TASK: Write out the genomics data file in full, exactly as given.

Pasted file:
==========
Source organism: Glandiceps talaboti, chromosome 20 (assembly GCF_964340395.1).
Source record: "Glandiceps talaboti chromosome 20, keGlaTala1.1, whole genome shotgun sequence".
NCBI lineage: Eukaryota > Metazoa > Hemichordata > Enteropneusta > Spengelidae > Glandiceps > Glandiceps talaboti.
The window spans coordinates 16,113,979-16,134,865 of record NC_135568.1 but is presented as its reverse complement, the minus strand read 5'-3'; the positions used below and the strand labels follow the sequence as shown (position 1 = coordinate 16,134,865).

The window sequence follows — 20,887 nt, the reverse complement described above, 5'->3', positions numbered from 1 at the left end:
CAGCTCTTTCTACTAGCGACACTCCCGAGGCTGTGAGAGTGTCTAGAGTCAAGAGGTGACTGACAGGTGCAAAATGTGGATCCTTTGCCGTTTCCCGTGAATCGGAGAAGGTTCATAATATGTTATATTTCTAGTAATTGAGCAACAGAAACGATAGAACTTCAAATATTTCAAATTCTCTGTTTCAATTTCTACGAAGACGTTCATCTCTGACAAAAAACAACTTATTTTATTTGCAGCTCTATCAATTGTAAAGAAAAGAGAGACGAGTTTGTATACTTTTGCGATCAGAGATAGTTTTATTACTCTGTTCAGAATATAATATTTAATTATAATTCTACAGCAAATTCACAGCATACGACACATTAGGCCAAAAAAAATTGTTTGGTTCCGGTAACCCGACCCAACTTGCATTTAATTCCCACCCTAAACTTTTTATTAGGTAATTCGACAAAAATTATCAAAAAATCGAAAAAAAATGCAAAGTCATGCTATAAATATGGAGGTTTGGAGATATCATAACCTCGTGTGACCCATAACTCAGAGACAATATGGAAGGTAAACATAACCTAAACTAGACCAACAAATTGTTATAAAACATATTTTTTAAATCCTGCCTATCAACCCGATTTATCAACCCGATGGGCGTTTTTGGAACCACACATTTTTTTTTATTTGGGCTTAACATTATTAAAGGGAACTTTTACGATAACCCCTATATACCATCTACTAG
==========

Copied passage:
Source organism: Glandiceps talaboti, chromosome 20 (assembly GCF_964340395.1).
Source record: "Glandiceps talaboti chromosome 20, keGlaTala1.1, whole genome shotgun sequence".
NCBI lineage: Eukaryota > Metazoa > Hemichordata > Enteropneusta > Spengelidae > Glandiceps > Glandiceps talaboti.
The window spans coordinates 16,113,979-16,134,865 of record NC_135568.1 but is presented as its reverse complement, the minus strand read 5'-3'; the positions used below and the strand labels follow the sequence as shown (position 1 = coordinate 16,134,865).

The window sequence follows — 20,887 nt, the reverse complement described above, 5'->3', positions numbered from 1 at the left end:
CAGCTCTTTCTACTAGCGACACTCCCGAGGCTGTGAGAGTGTCTAGAGTCAAGAGGTGACTGACAGGTGCAAAATGTGGATCCTTTGCCGTTTCCCGTGAATCGGAGAAGGTTCATAATATGTTATATTTCTAGTAATTGAGCAACAGAAACGATAGAACTTCAAATATTTCAAATTCTCTGTTTCAATTTCTACGAAGACGTTCATCTCTGACAAAAAACAACTTATTTTATTTGCAGCTCTATCAATTGTAAAGAAAAGAGAGACGAGTTTGTATACTTTTGCGATCAGAGATAGTTTTATTACTCTGTTCAGAATATAATATTTAATTATAATTCTACAGCAAATTCACAGCATACGACACATTAGGCCAAAAAAAATTGTTTGGTTCCGGTAACCCGACCCAACTTGCATTTAATTCCCACCCTAAACTTTTTATTAGGTAATTCGACAAAAATTATCAAAAAATCGAAAAAAAATGCAAAGTCATGCTATAAATATGGAGGTTTGGAGATATCATAACCTCGTGTGACCCATAACTCAGAGACAATATGGAAGGTAAACATAACCTAAACTAGACCAACAAATTGTTATAAAACATATTTTTTAAATCCTGCCTATCAACCCGATTTATCAACCCGATGGGCGTTTTTGGAACCACACATTTTTTTTTATTTGGGCTTAACATTATTAAAGGGAACTTTTACGATAACCCCTATATACCATCTACTAG